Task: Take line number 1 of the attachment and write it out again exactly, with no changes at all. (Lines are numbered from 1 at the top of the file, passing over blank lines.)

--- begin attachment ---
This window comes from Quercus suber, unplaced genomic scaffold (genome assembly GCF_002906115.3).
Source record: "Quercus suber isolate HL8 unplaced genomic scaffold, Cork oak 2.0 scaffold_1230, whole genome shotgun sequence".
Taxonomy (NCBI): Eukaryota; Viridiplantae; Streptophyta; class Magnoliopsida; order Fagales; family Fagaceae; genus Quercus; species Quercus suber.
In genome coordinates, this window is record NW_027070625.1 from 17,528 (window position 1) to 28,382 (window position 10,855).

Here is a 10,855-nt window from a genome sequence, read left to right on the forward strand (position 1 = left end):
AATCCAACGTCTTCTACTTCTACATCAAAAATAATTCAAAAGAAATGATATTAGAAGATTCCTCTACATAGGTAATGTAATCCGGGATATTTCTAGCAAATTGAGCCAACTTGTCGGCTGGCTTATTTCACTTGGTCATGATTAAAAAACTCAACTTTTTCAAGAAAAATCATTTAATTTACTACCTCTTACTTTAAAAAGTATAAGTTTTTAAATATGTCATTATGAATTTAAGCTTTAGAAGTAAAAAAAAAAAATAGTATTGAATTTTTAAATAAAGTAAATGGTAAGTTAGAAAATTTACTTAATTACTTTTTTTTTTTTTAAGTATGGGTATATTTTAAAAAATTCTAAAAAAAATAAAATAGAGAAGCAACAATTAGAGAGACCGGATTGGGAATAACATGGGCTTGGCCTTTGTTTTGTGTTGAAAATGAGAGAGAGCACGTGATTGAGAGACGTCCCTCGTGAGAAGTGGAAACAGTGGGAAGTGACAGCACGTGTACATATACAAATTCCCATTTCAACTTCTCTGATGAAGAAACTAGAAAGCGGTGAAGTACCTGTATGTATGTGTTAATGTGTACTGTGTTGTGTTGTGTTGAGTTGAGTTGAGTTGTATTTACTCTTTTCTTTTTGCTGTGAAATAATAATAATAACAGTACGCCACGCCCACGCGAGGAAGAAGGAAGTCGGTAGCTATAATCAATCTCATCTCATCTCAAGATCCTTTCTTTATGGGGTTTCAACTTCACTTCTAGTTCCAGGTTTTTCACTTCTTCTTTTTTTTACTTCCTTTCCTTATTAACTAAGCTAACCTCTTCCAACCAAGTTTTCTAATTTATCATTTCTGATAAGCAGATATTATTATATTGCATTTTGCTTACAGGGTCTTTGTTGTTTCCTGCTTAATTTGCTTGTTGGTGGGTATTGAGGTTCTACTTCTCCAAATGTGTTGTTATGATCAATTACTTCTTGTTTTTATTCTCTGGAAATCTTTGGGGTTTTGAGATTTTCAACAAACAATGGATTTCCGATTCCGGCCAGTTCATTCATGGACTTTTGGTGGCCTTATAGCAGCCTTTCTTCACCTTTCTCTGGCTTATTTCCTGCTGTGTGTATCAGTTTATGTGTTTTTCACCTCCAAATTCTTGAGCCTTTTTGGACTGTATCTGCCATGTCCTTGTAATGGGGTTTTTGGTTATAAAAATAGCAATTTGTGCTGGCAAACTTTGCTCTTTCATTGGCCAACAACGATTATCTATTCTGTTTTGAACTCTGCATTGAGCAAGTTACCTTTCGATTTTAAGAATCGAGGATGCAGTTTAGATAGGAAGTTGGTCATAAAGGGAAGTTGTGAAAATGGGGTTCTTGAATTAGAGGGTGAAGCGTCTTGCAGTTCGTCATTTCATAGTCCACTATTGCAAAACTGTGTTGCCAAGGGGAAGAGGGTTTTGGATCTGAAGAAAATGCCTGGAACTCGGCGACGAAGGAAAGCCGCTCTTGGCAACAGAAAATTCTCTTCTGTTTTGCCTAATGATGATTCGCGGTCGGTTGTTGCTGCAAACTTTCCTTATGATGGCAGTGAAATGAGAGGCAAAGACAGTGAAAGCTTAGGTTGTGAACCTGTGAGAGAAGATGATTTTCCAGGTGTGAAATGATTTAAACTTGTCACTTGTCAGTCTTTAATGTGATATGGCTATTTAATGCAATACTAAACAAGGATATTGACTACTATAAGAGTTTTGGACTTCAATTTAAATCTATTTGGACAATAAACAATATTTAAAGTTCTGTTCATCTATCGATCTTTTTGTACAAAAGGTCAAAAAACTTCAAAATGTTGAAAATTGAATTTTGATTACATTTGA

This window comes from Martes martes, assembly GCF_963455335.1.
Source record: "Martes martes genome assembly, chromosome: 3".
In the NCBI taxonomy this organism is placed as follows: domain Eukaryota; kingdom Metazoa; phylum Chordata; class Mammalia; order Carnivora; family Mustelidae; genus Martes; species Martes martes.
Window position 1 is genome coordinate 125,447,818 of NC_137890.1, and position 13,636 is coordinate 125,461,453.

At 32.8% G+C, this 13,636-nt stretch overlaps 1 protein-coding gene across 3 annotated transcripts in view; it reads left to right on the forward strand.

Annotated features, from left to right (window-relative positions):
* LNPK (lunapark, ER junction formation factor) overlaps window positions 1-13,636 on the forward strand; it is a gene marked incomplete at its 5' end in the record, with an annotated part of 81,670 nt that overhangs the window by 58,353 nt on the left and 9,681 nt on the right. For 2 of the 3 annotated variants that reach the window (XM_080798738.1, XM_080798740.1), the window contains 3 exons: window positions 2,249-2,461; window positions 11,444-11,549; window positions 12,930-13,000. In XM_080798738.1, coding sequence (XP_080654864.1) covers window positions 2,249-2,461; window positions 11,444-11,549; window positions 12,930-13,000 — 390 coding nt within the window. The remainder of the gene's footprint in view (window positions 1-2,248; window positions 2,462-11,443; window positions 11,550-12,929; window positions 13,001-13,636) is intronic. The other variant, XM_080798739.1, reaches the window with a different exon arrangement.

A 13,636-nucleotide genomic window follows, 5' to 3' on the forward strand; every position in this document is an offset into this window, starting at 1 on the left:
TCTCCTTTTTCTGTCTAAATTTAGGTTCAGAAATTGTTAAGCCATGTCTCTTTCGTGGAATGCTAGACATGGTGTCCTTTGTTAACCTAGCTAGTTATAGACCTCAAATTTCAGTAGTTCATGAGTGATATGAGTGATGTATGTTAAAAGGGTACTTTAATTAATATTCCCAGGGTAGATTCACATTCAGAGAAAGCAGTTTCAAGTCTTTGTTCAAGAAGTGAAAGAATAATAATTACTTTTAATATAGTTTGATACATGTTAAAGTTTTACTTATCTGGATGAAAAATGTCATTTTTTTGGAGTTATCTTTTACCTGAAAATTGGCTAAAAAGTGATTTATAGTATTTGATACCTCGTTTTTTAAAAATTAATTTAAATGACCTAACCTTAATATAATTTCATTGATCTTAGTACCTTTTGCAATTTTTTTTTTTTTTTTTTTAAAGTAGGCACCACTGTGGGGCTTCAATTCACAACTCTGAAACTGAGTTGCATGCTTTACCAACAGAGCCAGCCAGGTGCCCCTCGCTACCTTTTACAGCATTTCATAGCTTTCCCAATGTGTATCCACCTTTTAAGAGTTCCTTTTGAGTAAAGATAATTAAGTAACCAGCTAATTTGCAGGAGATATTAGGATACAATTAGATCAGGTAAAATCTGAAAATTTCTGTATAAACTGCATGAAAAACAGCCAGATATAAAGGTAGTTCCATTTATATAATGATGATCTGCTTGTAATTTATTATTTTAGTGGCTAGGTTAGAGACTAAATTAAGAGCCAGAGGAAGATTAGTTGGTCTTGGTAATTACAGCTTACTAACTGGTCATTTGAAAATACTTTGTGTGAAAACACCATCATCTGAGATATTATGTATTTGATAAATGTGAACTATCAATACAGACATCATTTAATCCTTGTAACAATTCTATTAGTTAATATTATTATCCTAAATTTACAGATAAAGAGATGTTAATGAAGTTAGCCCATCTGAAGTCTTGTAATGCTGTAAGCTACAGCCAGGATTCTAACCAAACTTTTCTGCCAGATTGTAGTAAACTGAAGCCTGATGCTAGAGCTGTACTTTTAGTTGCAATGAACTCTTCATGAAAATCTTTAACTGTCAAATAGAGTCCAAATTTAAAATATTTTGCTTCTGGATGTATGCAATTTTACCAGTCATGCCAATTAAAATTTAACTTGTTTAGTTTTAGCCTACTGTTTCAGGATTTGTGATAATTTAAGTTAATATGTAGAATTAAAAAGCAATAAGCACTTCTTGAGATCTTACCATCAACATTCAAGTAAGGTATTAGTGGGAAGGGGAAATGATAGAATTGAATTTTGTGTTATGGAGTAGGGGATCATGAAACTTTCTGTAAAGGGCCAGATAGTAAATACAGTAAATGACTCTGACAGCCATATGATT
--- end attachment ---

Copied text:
This window comes from Quercus suber, unplaced genomic scaffold (genome assembly GCF_002906115.3).